never any amusement. Men are very selfish, even the best of them."
"So are women; don't blame John till you see where you are wrong yourself."
"But it can't be right for him to neglect me."
"Don't you neglect him?"
"Why, mother; I thought you'd take my part!"
"So I do as far as sympathizing goes; but I think the fault is yours, Meg."
"I don't see how."
"Let me show you. Did John ever neglect you, as you call it, while you made it a point to give him your society of an evening,—his only leisure time?"
"No; but I can't do it now, with two babies to tend."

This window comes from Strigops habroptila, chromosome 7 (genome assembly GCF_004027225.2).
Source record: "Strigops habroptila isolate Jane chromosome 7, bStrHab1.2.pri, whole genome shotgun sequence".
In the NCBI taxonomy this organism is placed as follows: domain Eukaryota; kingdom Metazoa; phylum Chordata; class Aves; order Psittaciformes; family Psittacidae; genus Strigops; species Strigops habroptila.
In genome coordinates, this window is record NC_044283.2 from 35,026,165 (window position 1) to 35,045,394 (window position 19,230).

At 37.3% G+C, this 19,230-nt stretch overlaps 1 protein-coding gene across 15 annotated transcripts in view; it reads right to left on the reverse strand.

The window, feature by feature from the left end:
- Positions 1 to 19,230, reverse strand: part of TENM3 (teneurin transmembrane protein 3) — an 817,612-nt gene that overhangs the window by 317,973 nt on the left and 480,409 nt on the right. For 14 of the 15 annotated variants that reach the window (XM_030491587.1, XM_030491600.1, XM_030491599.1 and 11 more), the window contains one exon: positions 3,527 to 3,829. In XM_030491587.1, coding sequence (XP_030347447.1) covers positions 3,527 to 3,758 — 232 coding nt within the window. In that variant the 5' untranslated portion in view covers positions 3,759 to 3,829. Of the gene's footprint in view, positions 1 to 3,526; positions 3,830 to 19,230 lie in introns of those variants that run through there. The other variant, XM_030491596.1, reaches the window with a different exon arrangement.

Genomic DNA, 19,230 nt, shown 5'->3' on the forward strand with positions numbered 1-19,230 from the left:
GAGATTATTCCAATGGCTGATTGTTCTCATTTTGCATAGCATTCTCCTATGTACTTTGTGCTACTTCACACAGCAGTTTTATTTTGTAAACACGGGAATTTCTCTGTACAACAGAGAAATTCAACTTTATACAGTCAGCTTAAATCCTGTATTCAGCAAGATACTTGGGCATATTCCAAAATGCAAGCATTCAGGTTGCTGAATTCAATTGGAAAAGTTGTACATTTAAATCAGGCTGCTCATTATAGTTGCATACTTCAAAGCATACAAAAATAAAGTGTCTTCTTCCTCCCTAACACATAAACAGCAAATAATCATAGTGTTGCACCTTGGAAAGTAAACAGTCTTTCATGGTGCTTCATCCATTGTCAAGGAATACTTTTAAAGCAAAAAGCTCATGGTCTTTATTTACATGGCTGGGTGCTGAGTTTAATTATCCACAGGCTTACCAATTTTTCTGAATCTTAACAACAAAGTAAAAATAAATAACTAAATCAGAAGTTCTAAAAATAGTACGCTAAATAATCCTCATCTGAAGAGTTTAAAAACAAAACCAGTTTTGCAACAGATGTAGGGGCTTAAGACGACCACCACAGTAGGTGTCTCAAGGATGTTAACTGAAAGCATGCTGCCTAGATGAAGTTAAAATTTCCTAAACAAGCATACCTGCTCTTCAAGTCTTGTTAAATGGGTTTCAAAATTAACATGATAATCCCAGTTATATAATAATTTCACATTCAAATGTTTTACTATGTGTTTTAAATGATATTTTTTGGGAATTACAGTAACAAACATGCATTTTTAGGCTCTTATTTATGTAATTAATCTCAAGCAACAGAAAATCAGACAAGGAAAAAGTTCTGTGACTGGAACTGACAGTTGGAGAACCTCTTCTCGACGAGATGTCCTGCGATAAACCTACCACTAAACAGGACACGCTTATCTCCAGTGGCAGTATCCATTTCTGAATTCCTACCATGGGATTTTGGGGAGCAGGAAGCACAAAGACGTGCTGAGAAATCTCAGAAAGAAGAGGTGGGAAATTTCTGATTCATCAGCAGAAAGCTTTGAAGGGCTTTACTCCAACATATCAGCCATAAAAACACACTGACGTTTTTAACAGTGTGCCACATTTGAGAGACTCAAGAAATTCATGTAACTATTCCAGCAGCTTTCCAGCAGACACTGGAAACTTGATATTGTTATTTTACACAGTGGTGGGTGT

"I think you could, dear; and I think you ought. May I speak quite freely, and will you remember that it's mother who blames as well as mother who sympathizes?"
"Indeed I will! speak to me as if I was little Meg again. I often feel as if I needed teaching more than ever, since these babies look to me for everything."
Meg drew her low chair beside her mother's, and, with a little interruption in either lap, the two women rocked and talked lovingly together, feeling that the tie of motherhood made them more one than ever.
"You have only made the mistake that most young wives make,—forgotten your duty to your husband in your love for your children. A very natural and forgivable mistake, Meg, but one that had better be remedied before you take to different ways; for children should draw you nearer than ever, not separate you,—as if they were all yours, and John had nothing